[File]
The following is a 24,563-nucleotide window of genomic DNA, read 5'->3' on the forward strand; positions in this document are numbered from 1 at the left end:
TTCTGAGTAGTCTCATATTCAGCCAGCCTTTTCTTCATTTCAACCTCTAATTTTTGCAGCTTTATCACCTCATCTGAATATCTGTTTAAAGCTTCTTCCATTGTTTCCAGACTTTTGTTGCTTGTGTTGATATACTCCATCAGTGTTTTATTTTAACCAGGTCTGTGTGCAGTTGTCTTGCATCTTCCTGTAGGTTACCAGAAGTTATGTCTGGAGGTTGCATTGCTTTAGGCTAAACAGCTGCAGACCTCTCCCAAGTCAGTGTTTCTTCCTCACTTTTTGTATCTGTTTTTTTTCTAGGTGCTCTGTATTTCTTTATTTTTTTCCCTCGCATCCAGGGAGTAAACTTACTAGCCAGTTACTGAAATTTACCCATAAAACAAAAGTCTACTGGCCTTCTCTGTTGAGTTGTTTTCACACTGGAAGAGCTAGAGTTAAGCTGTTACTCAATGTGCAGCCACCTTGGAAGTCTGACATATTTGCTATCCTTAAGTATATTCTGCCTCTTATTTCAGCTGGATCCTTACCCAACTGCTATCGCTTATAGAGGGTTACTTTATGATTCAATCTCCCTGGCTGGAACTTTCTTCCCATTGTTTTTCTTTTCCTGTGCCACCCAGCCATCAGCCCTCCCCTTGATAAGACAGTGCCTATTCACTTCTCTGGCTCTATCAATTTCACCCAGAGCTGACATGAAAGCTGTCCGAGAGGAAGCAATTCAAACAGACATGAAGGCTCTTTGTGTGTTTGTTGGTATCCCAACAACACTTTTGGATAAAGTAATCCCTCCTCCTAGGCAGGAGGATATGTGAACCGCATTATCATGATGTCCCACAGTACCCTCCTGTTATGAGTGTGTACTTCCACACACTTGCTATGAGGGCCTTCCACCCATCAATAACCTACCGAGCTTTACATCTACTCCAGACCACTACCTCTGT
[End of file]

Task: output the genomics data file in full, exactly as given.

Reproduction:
The following is a 24,563-nucleotide window of genomic DNA, read 5'->3' on the forward strand; positions in this document are numbered from 1 at the left end:
TTCTGAGTAGTCTCATATTCAGCCAGCCTTTTCTTCATTTCAACCTCTAATTTTTGCAGCTTTATCACCTCATCTGAATATCTGTTTAAAGCTTCTTCCATTGTTTCCAGACTTTTGTTGCTTGTGTTGATATACTCCATCAGTGTTTTATTTTAACCAGGTCTGTGTGCAGTTGTCTTGCATCTTCCTGTAGGTTACCAGAAGTTATGTCTGGAGGTTGCATTGCTTTAGGCTAAACAGCTGCAGACCTCTCCCAAGTCAGTGTTTCTTCCTCACTTTTTGTATCTGTTTTTTTTCTAGGTGCTCTGTATTTCTTTATTTTTTTCCCTCGCATCCAGGGAGTAAACTTACTAGCCAGTTACTGAAATTTACCCATAAAACAAAAGTCTACTGGCCTTCTCTGTTGAGTTGTTTTCACACTGGAAGAGCTAGAGTTAAGCTGTTACTCAATGTGCAGCCACCTTGGAAGTCTGACATATTTGCTATCCTTAAGTATATTCTGCCTCTTATTTCAGCTGGATCCTTACCCAACTGCTATCGCTTATAGAGGGTTACTTTATGATTCAATCTCCCTGGCTGGAACTTTCTTCCCATTGTTTTTCTTTTCCTGTGCCACCCAGCCATCAGCCCTCCCCTTGATAAGACAGTGCCTATTCACTTCTCTGGCTCTATCAATTTCACCCAGAGCTGACATGAAAGCTGTCCGAGAGGAAGCAATTCAAACAGACATGAAGGCTCTTTGTGTGTTTGTTGGTATCCCAACAACACTTTTGGATAAAGTAATCCCTCCTCCTAGGCAGGAGGATATGTGAACCGCATTATCATGATGTCCCACAGTACCCTCCTGTTATGAGTGTGTACTTCCACACACTTGCTATGAGGGCCTTCCACCCATCAATAACCTACCGAGCTTTACATCTACTCCAGACCACTACCTCTGT